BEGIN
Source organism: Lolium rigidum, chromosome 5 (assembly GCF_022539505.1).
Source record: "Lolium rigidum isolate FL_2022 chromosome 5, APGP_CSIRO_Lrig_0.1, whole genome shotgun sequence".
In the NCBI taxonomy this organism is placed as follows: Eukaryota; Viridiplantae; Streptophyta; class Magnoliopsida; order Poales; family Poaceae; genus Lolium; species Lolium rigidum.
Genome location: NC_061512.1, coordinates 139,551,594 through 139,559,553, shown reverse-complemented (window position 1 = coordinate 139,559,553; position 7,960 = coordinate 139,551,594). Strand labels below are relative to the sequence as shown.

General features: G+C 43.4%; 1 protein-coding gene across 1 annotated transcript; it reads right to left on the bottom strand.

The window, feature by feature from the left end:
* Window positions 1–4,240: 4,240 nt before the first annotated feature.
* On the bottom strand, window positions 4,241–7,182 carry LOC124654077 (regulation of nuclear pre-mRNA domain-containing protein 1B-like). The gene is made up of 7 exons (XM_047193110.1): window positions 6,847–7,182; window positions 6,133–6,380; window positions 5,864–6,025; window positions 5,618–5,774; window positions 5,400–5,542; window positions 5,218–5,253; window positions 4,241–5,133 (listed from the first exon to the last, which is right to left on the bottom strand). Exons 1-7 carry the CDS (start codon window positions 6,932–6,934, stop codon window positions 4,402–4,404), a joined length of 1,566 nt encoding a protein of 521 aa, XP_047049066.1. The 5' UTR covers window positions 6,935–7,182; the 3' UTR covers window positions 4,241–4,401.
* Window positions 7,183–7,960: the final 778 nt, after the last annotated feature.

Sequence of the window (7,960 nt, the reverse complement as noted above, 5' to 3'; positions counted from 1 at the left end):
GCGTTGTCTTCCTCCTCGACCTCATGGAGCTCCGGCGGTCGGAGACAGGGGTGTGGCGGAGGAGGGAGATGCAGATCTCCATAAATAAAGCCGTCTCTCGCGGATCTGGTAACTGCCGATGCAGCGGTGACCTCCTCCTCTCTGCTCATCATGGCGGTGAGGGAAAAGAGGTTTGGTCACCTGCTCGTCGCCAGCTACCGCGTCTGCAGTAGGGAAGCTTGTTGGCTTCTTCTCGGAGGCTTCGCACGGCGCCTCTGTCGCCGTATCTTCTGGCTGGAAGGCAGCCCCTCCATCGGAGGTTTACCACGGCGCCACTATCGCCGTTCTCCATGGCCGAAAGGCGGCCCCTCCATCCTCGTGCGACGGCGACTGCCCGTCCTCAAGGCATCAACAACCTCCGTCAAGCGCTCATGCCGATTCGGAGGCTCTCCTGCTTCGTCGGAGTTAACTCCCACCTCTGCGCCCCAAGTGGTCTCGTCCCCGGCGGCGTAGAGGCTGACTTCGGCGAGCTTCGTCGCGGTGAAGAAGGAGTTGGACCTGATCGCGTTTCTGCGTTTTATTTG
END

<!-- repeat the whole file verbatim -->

Source organism: Lolium rigidum, chromosome 5 (assembly GCF_022539505.1).
Source record: "Lolium rigidum isolate FL_2022 chromosome 5, APGP_CSIRO_Lrig_0.1, whole genome shotgun sequence".
In the NCBI taxonomy this organism is placed as follows: Eukaryota; Viridiplantae; Streptophyta; class Magnoliopsida; order Poales; family Poaceae; genus Lolium; species Lolium rigidum.
Genome location: NC_061512.1, coordinates 139,551,594 through 139,559,553, shown reverse-complemented (window position 1 = coordinate 139,559,553; position 7,960 = coordinate 139,551,594). Strand labels below are relative to the sequence as shown.

General features: G+C 43.4%; 1 protein-coding gene across 1 annotated transcript; it reads right to left on the bottom strand.

The window, feature by feature from the left end:
* Window positions 1–4,240: 4,240 nt before the first annotated feature.
* On the bottom strand, window positions 4,241–7,182 carry LOC124654077 (regulation of nuclear pre-mRNA domain-containing protein 1B-like). The gene is made up of 7 exons (XM_047193110.1): window positions 6,847–7,182; window positions 6,133–6,380; window positions 5,864–6,025; window positions 5,618–5,774; window positions 5,400–5,542; window positions 5,218–5,253; window positions 4,241–5,133 (listed from the first exon to the last, which is right to left on the bottom strand). Exons 1-7 carry the CDS (start codon window positions 6,932–6,934, stop codon window positions 4,402–4,404), a joined length of 1,566 nt encoding a protein of 521 aa, XP_047049066.1. The 5' UTR covers window positions 6,935–7,182; the 3' UTR covers window positions 4,241–4,401.
* Window positions 7,183–7,960: the final 778 nt, after the last annotated feature.

Sequence of the window (7,960 nt, the reverse complement as noted above, 5' to 3'; positions counted from 1 at the left end):
GCGTTGTCTTCCTCCTCGACCTCATGGAGCTCCGGCGGTCGGAGACAGGGGTGTGGCGGAGGAGGGAGATGCAGATCTCCATAAATAAAGCCGTCTCTCGCGGATCTGGTAACTGCCGATGCAGCGGTGACCTCCTCCTCTCTGCTCATCATGGCGGTGAGGGAAAAGAGGTTTGGTCACCTGCTCGTCGCCAGCTACCGCGTCTGCAGTAGGGAAGCTTGTTGGCTTCTTCTCGGAGGCTTCGCACGGCGCCTCTGTCGCCGTATCTTCTGGCTGGAAGGCAGCCCCTCCATCGGAGGTTTACCACGGCGCCACTATCGCCGTTCTCCATGGCCGAAAGGCGGCCCCTCCATCCTCGTGCGACGGCGACTGCCCGTCCTCAAGGCATCAACAACCTCCGTCAAGCGCTCATGCCGATTCGGAGGCTCTCCTGCTTCGTCGGAGTTAACTCCCACCTCTGCGCCCCAAGTGGTCTCGTCCCCGGCGGCGTAGAGGCTGACTTCGGCGAGCTTCGTCGCGGTGAAGAAGGAGTTGGACCTGATCGCGTTTCTGCGTTTTATTTG